If you are one of these people, then there’s an opportunity to use gravity to your advantage. 
 
One of the oldest recommendation is to sew a tennis ball inside a sock to the back of your pajamas. This may work sometimes, but more often than not, you’ll just sleep on top of it, or it’ll keep annoying you causing you to wake up. One of my patients misunderstood me and filled an entire backpack with tennis balls during sleep, and it worked well for him.
 
There are now multiple options for keeping you off your back during sleep. One popular option is the Rematee Anti-snore shirt. It’s a vest that you wear at night with pockets in the back that’s filled with inflatable bumpers. 
 
Another variation is the isidesleep mattress, which is an inclined wedge with a cutout at the top that allow you to drop your arm below the mattress, which cradling your head on a pillow that sits above the cutout. 
 
If you have shoulder or back problems and you can’t sleep on your side, then sleeping on your back on a incline is another option. There are a number of different options that you can find including this wedge pillow. This can be also be good for acid reflux. It’s also why some people can only sleep on recliners.
 
If you must sleep on your back, then it’s important to use a pillow that will tilt your head back somewhat, which will open up your airway. This is similar to what you do as the first step in CPR, but not as far back. There are many of these “contour memory foam” pillows that are promoted to reduce snoring. It’s not going to cure your sleep apnea, but used in conjunction with various other methods, it can help to various degrees.
 
Two of my patients wore neck braces (one soft and one hard) with some success. This may work by preventing your chin from dropping forward, while keeping your neck extended.
 
If you must sleep on your back, there aren’t too may options. One desperate patient actually bought a massage table and slept tummy down with his face inside the hole. 
 
As a last resort, you can always fly into space, where there’s no gravity. In fact, it’s been shown that astronauts have less snoring and apneas while in space compared to levels found back on earth.
 
If none of these options work for you, then it’s time to see a sleep physician. If you’re already using CPAP or an oral appliance, you can supplement positional therapy to your current regimen. Oftentimes, you’ll have to combine multiple options for better results.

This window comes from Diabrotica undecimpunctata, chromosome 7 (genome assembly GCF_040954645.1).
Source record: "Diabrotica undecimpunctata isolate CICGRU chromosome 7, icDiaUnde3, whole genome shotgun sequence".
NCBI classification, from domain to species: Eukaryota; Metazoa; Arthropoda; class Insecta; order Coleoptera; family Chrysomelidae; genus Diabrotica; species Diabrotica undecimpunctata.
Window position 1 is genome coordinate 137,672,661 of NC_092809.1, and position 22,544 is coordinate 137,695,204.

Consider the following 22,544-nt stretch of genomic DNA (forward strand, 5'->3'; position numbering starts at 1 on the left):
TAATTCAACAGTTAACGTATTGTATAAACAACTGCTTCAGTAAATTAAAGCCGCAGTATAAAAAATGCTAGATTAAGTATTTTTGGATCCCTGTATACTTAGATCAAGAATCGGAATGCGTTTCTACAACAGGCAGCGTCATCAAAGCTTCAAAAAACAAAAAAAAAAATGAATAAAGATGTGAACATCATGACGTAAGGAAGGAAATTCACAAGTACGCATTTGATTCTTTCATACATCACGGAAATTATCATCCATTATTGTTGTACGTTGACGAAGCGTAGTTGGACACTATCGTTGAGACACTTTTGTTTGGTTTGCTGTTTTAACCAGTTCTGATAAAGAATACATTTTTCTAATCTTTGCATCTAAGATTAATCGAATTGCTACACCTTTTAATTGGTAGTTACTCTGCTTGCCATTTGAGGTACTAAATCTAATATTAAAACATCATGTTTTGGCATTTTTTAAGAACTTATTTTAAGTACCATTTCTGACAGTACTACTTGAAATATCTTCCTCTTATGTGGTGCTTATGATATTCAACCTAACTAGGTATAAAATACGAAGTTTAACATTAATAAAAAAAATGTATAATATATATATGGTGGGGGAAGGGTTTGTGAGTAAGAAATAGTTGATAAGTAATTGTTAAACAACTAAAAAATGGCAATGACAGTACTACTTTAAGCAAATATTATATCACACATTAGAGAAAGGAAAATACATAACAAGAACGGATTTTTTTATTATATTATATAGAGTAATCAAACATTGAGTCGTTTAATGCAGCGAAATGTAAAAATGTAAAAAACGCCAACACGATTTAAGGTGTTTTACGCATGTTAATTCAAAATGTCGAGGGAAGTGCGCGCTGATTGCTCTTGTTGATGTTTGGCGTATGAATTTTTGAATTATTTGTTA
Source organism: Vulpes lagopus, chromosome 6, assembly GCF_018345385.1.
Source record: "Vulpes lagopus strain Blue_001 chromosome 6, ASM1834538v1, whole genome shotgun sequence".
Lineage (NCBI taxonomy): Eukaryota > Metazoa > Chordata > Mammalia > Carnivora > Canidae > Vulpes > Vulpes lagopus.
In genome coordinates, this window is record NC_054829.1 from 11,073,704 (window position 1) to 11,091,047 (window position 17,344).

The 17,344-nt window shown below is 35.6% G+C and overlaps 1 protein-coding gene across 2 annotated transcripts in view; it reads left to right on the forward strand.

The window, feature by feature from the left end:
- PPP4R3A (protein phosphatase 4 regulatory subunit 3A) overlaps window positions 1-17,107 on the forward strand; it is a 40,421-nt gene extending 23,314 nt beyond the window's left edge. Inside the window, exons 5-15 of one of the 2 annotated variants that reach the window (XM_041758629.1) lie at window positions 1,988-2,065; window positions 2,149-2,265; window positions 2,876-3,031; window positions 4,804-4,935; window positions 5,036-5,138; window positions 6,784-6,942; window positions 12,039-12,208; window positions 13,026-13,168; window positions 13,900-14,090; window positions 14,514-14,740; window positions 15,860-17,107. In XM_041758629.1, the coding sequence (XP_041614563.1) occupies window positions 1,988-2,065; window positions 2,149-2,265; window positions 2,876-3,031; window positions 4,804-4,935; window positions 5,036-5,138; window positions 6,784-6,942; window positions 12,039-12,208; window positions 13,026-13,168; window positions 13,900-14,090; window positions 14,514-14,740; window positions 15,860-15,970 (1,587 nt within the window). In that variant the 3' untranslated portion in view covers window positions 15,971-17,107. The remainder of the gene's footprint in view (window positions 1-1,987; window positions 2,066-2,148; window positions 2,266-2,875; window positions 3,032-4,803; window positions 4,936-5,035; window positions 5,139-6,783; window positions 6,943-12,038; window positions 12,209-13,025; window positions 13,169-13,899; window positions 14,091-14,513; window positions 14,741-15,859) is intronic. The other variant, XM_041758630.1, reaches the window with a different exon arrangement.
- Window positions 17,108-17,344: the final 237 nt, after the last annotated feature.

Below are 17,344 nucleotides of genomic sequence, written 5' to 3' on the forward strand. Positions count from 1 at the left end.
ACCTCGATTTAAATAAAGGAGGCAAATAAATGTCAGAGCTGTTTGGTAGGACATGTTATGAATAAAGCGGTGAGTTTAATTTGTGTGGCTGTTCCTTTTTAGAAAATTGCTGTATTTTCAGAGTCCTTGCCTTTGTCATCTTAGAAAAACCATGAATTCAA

I’m sure that many of you have tried other creative ways to get rid of snoring using positioning devices or contractions. If so, please share what worked for you in the comments area below.

How Breathing Exercises Can Help Your Headaches

January 15, 2015

Suzy is a 49 year old woman who saw me for daily headaches, ear pain, and fatigue. Her routine blood tests all came back normal. I helped her breathe better though her nose with allergy control, nasal saline irrigation, and nasal dilator strips. But the one thing she said helped the most was the deep-breathing exercises that I taught her.
 
In yogic breathing, the relaxing breath is performed by taking a slow, deep breath in through your nose on a count of 4, holding for a few seconds, and then breathing out slowly through your mouth on a count of 7. Then the cycle is repeated 4 to 5 times. I had her do this exercise multiple times per day: upon awakening, in-between major tasks or activities, and for 5 minutes just before bedtime. 
 
Noted integrative physician Andrew Weil has pointed out the breathing in (inhalation) stimulates the sympathetic nervous system (the fight-or-flight response), whereas breathing out (exhalation) stimulates the parasympathetic nervous system (the relaxing response). So by spending more time breathing out, the more relaxed you’ll be.
 
Another key concept to consider in Buteyko breathing is that by slowing down your breathing, you’re able to raise carbon dioxide (CO2) levels, which can make you calmer and feel more relaxed. During my neurosurgery rotation in my surgical internship year, I distinctly remember that we gave acetazolamide to lower intracranial pressures. Acetazolamide raises CO2, which is known to lower pressure inside your brain cavity.